There is also a great deal of symbiosis that is practiced between the food hub’s businesses. For example, The Brinery, a food business specializing in naturally fermented local vegetables, is headquartered at the Washtenaw Food Hub. The Brinery uses Tantré Farm’s cabbage to make sauerkraut. They also sell their packaged fermented foods back to Tantré to use in their CSA shares. This practice of buying, selling, and supporting one another’s outputs may be novel to an outsider, but it is standard practice within the hub.
To this end, the Washtenaw Food Hub catalyzes industry innovation and builds out infrastructure for the next generation of local farmers and food producers. It is important to note that the Washtenaw Food Hub, along with all their constituents, does not carry even a whiff of pretentiousness. If anything, the people there are unaware or too busy, to acknowledge how disruptive their business model is. These people operate on principle and practical nature. They do right by one another in business, for the planet, and for the community- simply because it makes sense.
One of the first things you may notice if you visit the Washtenaw Food Hub is a 164,000-watt solar array. Excess energy from the panels are exchanged for electricity credits with the municipality. Those panels, along with geothermal lines which aid in heating and cooling, create a closed loop energy system. This means that most of the time, the energy used at the food hub is sourced from its own solar panels and geothermal lines. Of course, composting and recycling are practiced as well. All these efforts contribute to the aim of zero waste.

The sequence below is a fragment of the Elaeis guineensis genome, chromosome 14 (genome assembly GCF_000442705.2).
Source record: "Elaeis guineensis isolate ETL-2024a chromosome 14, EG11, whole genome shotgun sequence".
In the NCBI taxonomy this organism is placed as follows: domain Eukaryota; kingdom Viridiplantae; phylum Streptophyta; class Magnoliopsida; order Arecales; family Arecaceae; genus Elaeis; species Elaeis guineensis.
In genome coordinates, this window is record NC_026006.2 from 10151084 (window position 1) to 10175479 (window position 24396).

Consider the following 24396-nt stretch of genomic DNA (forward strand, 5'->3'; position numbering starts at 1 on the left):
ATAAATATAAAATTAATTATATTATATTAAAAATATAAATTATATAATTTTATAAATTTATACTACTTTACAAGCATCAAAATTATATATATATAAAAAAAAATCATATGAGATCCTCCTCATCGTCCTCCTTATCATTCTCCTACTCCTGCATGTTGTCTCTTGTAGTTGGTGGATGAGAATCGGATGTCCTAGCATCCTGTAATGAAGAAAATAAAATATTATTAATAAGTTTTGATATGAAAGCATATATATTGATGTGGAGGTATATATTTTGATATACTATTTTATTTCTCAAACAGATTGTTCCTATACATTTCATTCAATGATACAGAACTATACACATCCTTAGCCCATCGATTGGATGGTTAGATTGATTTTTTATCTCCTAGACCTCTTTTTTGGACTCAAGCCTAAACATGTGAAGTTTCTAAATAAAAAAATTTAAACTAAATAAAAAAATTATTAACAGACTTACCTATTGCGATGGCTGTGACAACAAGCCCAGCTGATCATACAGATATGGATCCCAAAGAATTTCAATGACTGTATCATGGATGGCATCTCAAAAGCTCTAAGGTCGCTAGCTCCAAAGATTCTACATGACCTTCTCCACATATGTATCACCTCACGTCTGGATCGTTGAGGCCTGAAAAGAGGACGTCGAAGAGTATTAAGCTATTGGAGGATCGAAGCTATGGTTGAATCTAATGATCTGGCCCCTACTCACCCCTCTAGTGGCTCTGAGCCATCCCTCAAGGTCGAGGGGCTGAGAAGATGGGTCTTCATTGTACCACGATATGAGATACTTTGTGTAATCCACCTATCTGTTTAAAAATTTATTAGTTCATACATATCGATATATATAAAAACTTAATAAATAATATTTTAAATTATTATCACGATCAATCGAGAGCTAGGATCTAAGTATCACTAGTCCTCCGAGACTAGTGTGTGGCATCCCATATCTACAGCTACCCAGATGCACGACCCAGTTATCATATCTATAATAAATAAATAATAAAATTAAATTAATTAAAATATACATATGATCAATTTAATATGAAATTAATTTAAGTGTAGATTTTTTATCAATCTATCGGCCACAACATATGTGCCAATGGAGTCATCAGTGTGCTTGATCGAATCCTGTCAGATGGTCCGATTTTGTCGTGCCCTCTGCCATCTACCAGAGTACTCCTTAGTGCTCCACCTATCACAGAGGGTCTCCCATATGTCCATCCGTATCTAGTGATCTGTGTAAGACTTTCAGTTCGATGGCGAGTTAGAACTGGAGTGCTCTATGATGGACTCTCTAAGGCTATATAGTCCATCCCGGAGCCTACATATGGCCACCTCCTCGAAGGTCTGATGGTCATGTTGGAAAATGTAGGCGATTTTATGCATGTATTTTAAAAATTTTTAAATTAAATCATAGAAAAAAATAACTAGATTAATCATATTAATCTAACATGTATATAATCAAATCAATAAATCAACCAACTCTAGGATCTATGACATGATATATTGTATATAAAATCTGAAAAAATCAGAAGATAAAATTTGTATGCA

A key feature of the Washtenaw Food Hub is its location. Lentz and Andres chose land nestled within a land preservation program called the Ann Arbor Greenbelt. These 5,060 acres of farmland and open space around Ann Arbor are protected to build vibrant blocks of farmland and preserve land along the Huron River. When constructing the food hub's built spaces, they sought to refurbish existing structures and respect the work of the farmers who had owned the land before them.
The Washtenaw Food Hub is, and continues to be, a labor of love for Lentz and Andres. What is Deb Lentz’s advice to young people who are really devoted to becoming sustainable farmers? “Do your homework and pay attention to the cause and effect of all your actions. Save money by starting small, keep another job to pay the bills in the beginning. There are a lot of risks in farming, but there are always new adventures. To be sustainable, don’t forget to take care of yourself and your health because your business will require a lot of your time. If you do this, your business will evolve.”
Deb Lentz, Educator, Farmer, & Organizer
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Ann Arbor, Michigan, US
Business Website: https://washtenawfoodhub.com/
Year Founded: 2011
Number of Employees: 2 to 10
Washtenaw Food Hub grows a healthy local food ecosystem by developing facilities and services to help co-located food and farm businesses thrive.